By Matt DeRienzo • LMA Consultant
The concept of collaborative journalism isn’t just having a moment. Because of past successes (from community-building behemoths such as Resolve Philly to collaborative work winning Pulitzers) and market forces (shrinking newsrooms and a shift toward reader revenue), it’s becoming a crucial and permanent part of the local media ecosystem.
Now attention is turning to how local collaboratives can secure sustainable funding for them, and making sure that ethnic and community media partners are treated equitably as corporate chains and larger players jump on the bandwagon.
These were among the themes of the 2020 Collaborative Journalism Summit, held virtually May 14 and 15 instead of the original plan of Charlotte, North Carolina, and organized by the Center for Cooperative Media at Montclair State University.
Stefanie Murray, the center’s director, said the conference, with more than 750 people registered, was the largest of its kind, drawing people from across the country and the world. Videos of sessions, notes from the conference, slide presentations and more are available at collaborativejournalism.org for those who could not attend.
Dozens of new collaborative journalism projects have been announced since the beginning of the year, and the COVID-19 crisis is leading more news organizations to partner with outlets they would have once considered arch-rivals, with the aim of serving their community and protecting public health. And collaboratives that were organized around different topics in the past, Murray said, are reactivating or shifting to tackle COVID-19 coverage.
And that’s one of the biggest benefits, according to Glenn Burkins, publisher of Q City Metro, an independent online news site serving Charlotte’s African American community: You build long-term relationships of trust with other journalists that can be leveraged to better serve everyone’s audiences.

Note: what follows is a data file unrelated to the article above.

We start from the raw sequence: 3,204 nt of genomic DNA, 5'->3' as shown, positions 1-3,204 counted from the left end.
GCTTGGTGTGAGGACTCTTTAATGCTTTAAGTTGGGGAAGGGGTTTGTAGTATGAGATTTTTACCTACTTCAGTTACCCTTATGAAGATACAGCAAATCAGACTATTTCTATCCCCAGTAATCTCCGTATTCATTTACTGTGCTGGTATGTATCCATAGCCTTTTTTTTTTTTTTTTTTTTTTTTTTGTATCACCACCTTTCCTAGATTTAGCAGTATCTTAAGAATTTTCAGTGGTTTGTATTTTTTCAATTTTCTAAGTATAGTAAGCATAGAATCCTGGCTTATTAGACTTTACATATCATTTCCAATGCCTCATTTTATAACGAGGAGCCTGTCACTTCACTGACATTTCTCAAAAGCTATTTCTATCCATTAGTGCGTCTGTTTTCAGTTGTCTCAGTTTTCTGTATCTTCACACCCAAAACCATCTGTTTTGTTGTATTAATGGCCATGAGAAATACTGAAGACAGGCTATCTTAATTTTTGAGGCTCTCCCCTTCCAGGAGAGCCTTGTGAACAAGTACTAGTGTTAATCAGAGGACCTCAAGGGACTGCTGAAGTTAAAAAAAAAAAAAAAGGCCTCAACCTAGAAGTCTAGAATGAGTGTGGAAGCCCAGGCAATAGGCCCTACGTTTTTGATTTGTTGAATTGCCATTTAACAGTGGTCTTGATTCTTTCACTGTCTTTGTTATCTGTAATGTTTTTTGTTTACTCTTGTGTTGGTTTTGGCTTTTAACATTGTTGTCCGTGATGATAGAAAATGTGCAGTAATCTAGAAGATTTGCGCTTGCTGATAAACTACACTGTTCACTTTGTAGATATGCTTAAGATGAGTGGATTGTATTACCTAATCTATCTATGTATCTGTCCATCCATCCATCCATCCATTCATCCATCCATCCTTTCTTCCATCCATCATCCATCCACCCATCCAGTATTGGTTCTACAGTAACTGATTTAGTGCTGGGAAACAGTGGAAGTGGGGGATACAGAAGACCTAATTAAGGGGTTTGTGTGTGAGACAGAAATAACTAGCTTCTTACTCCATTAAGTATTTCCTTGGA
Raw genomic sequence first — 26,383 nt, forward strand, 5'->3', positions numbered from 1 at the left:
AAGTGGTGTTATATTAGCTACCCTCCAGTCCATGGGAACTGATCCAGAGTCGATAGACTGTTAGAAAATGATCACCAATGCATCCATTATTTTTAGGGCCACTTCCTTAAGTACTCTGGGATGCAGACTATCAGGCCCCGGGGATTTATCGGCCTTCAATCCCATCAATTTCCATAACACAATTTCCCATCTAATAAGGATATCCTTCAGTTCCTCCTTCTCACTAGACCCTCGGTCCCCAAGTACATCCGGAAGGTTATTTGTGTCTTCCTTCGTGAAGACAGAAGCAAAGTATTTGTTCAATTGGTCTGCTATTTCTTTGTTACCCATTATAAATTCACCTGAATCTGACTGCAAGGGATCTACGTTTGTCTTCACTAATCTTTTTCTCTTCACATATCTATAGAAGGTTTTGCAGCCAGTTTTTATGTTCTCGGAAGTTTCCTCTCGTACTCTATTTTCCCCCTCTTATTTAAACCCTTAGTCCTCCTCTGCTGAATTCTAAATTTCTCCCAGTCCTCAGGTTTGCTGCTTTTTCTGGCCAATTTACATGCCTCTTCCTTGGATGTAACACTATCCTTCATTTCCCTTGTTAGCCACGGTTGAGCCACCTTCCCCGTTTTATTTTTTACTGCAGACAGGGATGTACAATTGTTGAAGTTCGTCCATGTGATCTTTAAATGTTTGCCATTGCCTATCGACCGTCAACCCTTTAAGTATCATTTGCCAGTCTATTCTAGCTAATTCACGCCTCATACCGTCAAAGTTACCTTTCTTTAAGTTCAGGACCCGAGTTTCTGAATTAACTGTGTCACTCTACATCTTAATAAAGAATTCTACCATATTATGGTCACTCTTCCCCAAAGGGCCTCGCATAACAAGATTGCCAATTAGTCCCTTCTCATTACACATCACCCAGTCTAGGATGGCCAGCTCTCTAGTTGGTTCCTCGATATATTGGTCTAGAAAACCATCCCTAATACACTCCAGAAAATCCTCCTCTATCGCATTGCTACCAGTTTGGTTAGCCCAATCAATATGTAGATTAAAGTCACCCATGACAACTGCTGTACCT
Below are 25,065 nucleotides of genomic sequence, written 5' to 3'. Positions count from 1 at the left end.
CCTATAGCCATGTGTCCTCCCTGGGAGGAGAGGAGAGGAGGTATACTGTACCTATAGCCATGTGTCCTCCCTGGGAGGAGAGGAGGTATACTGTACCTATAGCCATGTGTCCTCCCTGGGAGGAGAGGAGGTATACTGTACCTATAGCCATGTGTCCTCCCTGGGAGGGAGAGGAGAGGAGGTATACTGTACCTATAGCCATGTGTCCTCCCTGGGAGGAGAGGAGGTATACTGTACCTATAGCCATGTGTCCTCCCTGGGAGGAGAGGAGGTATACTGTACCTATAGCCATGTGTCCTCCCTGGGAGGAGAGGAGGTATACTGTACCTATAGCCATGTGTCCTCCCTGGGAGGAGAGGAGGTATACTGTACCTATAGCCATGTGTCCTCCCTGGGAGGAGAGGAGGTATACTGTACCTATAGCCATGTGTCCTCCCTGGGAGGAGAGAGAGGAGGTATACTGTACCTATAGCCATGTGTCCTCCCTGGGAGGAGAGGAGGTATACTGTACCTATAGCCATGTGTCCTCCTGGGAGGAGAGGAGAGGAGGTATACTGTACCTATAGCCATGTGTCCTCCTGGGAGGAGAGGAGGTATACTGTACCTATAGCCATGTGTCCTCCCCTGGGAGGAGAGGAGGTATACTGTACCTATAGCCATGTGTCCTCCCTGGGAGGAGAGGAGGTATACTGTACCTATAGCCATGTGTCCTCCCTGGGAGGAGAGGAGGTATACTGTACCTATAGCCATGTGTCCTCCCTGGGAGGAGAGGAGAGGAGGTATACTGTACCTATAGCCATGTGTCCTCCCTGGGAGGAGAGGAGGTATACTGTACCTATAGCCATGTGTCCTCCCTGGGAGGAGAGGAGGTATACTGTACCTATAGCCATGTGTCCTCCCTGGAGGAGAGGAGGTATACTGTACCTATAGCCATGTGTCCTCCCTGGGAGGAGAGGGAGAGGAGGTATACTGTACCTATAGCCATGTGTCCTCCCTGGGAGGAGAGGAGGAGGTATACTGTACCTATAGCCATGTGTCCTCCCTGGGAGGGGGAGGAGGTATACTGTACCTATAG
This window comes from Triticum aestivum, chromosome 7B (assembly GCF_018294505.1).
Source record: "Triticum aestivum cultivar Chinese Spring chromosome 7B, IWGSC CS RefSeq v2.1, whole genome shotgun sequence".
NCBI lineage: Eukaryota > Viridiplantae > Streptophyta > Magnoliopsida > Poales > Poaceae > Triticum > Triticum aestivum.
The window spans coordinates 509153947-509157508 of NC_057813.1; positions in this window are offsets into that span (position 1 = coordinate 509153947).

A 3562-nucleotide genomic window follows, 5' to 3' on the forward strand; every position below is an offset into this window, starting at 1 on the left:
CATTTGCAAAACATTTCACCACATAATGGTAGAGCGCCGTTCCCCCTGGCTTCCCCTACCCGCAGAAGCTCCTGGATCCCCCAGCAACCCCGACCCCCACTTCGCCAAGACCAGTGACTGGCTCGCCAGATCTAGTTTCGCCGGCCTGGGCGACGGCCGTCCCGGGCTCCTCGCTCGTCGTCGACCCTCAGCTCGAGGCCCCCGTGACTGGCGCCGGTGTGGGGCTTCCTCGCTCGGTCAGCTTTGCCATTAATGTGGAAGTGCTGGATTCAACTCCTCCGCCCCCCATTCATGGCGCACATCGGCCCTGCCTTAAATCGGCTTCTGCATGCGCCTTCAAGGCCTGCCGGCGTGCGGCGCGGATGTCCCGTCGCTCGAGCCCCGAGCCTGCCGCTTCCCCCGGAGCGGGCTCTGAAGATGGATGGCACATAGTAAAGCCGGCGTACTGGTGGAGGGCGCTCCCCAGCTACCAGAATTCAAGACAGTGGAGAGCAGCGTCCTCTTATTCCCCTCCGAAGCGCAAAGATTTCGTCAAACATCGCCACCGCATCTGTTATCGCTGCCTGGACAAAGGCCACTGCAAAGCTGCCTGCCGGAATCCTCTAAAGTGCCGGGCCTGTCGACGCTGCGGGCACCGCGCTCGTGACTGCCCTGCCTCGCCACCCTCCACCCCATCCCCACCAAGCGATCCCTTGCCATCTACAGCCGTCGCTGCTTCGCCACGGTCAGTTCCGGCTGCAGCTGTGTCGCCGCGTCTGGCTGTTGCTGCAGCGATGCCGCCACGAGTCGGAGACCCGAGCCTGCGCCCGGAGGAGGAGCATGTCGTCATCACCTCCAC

The Center for Cooperative Media, which maintains a massive database of past and ongoing collaborative journalism projects, expects to see more foundation funding of collaboratives, as well as experiments with revenue models that could facilitate permanent regional partnerships.
Local Media Association is involved in two such efforts announced recently — in Chicago, with funding from the Google News Initiative, and in Oklahoma, with funding from Inasmuch Foundation.
The Oklahoma effort will be focused on COVID-19 coverage. The Chicago collaborative will be focused, in part, on creating a revenue model for collaboratives from the start of the process, with funding and staff to support the work. In the past, most collaboratives have started with informal partnerships between news organizations working together around a specific reporting project, and sometimes grow to the point where money is secured to hire a dedicated project manager and other staff.
A recurring theme of the 2020 Collaborative Journalism Summit was equity. The Center for Cooperative Media recently published a guidebook to building equity in collaborative journalism projects, authored by veteran journalist Angilee Shah.
More large, mainstream news organizations, including chain-owned newspapers and broadcasters, are joining regional collaboratives, Murray said, and it’s important that they approach the work with respect for smaller partners.
That means focusing on community information needs and filling those gaps, not simply looking for a way to make up for newsroom jobs that have been cut.
When news organizations in Charlotte launched a formal collaboration, Burkins said that his much, much smaller Q City Metro had an equal say to the dominant daily newspaper in town, McClatchy’s Charlotte Observer.
“What can we do collectively together that we can’t do individually ourselves?” should be the main question, said Charlotte Observer Editor Shelly Chisenhall.
“Collaborations have become easier and more tolerable for journalists as our industry has changed,” said David Boraks, a reporter with Charlotte public radio station WFAE. “We can’t get to everything, and we want our readers to have it.”
Jim Yarborough, publisher of Q Notes, which serves Charlotte’s LGBTQ population, said that each partner in the collaborative, including the smallest outlets, brought something to the table. For example, his publication was the only one that had the space to publish the complete version of some of the long-form reporting the collaborative did on affordable housing in print.
WFAE was able to amplify other outlets’ work by putting them on air, and La Noticia was able to do reporting among a Spanish-speaking population in Charlotte that no one else could reach.
“The only people who care about competition is us, the journalists, not the audience,” said Nate Morabito, an investigative reporter with Charlotte TV station WCNC.
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